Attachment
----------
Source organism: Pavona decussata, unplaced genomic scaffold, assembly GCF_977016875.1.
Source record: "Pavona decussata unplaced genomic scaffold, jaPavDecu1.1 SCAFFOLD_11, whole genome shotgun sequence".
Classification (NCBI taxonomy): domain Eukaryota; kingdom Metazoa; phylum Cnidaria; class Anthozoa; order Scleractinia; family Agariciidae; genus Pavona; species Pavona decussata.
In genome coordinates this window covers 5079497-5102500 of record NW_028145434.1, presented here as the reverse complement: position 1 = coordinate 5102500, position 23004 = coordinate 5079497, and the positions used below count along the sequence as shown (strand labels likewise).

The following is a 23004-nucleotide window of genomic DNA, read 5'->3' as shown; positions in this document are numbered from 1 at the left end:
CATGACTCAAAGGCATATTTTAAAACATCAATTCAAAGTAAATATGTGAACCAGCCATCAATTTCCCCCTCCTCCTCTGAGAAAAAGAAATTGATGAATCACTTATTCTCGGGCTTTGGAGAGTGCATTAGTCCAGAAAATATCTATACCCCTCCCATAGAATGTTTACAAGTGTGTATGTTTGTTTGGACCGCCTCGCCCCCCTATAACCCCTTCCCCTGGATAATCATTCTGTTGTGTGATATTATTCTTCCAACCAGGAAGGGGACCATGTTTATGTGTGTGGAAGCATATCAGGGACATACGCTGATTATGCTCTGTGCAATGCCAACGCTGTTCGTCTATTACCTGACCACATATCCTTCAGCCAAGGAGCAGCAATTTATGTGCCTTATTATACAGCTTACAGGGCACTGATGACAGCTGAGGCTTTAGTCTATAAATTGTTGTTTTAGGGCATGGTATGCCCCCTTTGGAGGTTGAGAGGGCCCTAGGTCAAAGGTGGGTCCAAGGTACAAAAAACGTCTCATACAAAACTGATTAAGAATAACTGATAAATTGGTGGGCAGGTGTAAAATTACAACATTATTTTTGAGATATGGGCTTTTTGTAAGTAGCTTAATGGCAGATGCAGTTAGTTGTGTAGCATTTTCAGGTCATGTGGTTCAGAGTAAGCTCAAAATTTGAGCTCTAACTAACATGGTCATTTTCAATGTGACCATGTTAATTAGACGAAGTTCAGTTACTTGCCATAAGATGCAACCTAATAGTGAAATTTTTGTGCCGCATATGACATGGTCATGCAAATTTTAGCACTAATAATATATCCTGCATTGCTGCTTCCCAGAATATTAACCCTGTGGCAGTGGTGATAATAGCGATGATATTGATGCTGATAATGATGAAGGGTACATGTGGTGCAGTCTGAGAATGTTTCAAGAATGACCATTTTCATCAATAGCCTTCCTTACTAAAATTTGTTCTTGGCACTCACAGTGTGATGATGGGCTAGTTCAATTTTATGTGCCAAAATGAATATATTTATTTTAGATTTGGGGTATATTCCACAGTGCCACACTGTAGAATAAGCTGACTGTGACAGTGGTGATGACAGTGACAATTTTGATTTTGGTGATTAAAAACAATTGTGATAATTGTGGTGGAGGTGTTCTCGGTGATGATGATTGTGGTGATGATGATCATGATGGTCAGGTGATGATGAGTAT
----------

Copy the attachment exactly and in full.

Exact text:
Source organism: Pavona decussata, unplaced genomic scaffold, assembly GCF_977016875.1.
Source record: "Pavona decussata unplaced genomic scaffold, jaPavDecu1.1 SCAFFOLD_11, whole genome shotgun sequence".
Classification (NCBI taxonomy): domain Eukaryota; kingdom Metazoa; phylum Cnidaria; class Anthozoa; order Scleractinia; family Agariciidae; genus Pavona; species Pavona decussata.
In genome coordinates this window covers 5079497-5102500 of record NW_028145434.1, presented here as the reverse complement: position 1 = coordinate 5102500, position 23004 = coordinate 5079497, and the positions used below count along the sequence as shown (strand labels likewise).

The following is a 23004-nucleotide window of genomic DNA, read 5'->3' as shown; positions in this document are numbered from 1 at the left end:
CATGACTCAAAGGCATATTTTAAAACATCAATTCAAAGTAAATATGTGAACCAGCCATCAATTTCCCCCTCCTCCTCTGAGAAAAAGAAATTGATGAATCACTTATTCTCGGGCTTTGGAGAGTGCATTAGTCCAGAAAATATCTATACCCCTCCCATAGAATGTTTACAAGTGTGTATGTTTGTTTGGACCGCCTCGCCCCCCTATAACCCCTTCCCCTGGATAATCATTCTGTTGTGTGATATTATTCTTCCAACCAGGAAGGGGACCATGTTTATGTGTGTGGAAGCATATCAGGGACATACGCTGATTATGCTCTGTGCAATGCCAACGCTGTTCGTCTATTACCTGACCACATATCCTTCAGCCAAGGAGCAGCAATTTATGTGCCTTATTATACAGCTTACAGGGCACTGATGACAGCTGAGGCTTTAGTCTATAAATTGTTGTTTTAGGGCATGGTATGCCCCCTTTGGAGGTTGAGAGGGCCCTAGGTCAAAGGTGGGTCCAAGGTACAAAAAACGTCTCATACAAAACTGATTAAGAATAACTGATAAATTGGTGGGCAGGTGTAAAATTACAACATTATTTTTGAGATATGGGCTTTTTGTAAGTAGCTTAATGGCAGATGCAGTTAGTTGTGTAGCATTTTCAGGTCATGTGGTTCAGAGTAAGCTCAAAATTTGAGCTCTAACTAACATGGTCATTTTCAATGTGACCATGTTAATTAGACGAAGTTCAGTTACTTGCCATAAGATGCAACCTAATAGTGAAATTTTTGTGCCGCATATGACATGGTCATGCAAATTTTAGCACTAATAATATATCCTGCATTGCTGCTTCCCAGAATATTAACCCTGTGGCAGTGGTGATAATAGCGATGATATTGATGCTGATAATGATGAAGGGTACATGTGGTGCAGTCTGAGAATGTTTCAAGAATGACCATTTTCATCAATAGCCTTCCTTACTAAAATTTGTTCTTGGCACTCACAGTGTGATGATGGGCTAGTTCAATTTTATGTGCCAAAATGAATATATTTATTTTAGATTTGGGGTATATTCCACAGTGCCACACTGTAGAATAAGCTGACTGTGACAGTGGTGATGACAGTGACAATTTTGATTTTGGTGATTAAAAACAATTGTGATAATTGTGGTGGAGGTGTTCTCGGTGATGATGATTGTGGTGATGATGATCATGATGGTCAGGTGATGATGAGTAT